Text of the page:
Double Ended Telephone Kiosks, a photo series
Double Ended Telephone Kiosks by 25ThC
There are only a few things left that symbolise Britain and one of them is the famous red telephone kiosk.
When I was a teenager, before mobile phones and the internet were born, if you wished to call someone you had to either use your parents’ phone or else find one of these brightly coloured kiosks and a 10 pence piece to make your call. You sometimes even used them as meeting points (as they were so distinctive), or for people to call you at if you weren’t at home. Hence they hold a special place in my heart and I love the design.
Combining this with my love of film photography and double exposures, I started a series called “double ended telephone kiosks”. Each time I see one of these icons I take its photo, but not in the standard way. All the images were taken using a film camera and the technique is simple: I take one shot of the kiosk, rotate the camera 180 degrees and then take a second shot creating a double exposure and some unique images.
I also started looking into their background and here is a very brief history. The one we all know and love was first introduced in 1926 as K2 (Kiosk No.2) designed by Giles Gilbert Scott. Before that the post office produced K1 in concrete in 1920 but this design was not of the same family as the familiar red telephone boxes. Interestingly, Scott had suggested that it be coloured silver, with a “greeny-blue” interior. Unfortunately we will never know whether it would have had the same long lasting impact had they gone for silver instead of red. There then followed successive generations of the kiosk with alterations including its height and the crown depicted at the top. The last version was the K8 introduced in 1968 and of which only 12 remain largely due to being vulnerable to damage due to their large glass panels.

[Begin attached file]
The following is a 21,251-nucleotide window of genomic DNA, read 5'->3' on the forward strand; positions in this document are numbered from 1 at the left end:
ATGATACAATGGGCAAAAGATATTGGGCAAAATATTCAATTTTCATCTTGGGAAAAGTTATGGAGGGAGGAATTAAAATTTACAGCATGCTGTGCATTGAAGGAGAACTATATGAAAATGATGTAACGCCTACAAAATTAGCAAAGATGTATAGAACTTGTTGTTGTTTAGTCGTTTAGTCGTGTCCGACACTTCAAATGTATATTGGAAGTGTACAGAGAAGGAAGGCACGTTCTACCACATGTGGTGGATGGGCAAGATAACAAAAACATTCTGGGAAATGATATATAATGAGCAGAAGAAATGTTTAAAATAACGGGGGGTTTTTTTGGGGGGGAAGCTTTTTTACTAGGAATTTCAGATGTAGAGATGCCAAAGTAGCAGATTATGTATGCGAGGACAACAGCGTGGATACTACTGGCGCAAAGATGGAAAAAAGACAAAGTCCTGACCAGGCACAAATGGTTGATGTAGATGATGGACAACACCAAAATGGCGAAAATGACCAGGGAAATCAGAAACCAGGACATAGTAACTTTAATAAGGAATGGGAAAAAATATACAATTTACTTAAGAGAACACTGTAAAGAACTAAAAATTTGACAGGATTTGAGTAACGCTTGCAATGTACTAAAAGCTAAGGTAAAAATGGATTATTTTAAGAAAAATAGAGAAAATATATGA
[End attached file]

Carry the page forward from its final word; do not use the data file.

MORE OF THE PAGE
British Telecom (BT) was privatized in 1984 and the KX100, a more utilitarian design, began to replace most of the existing boxes. Some 2000 boxes were given listed status and several thousand others were left on low-revenue mostly rural sites but many thousands of recovered K2 and K6 boxes were sold off. These now find themselves in far flung places around the globe and have been given new life as shower cubicles, a work of art resembling a row of fallen dominoes and into a book exchange.
To see more of 25ThC’s images, check out his Flickr page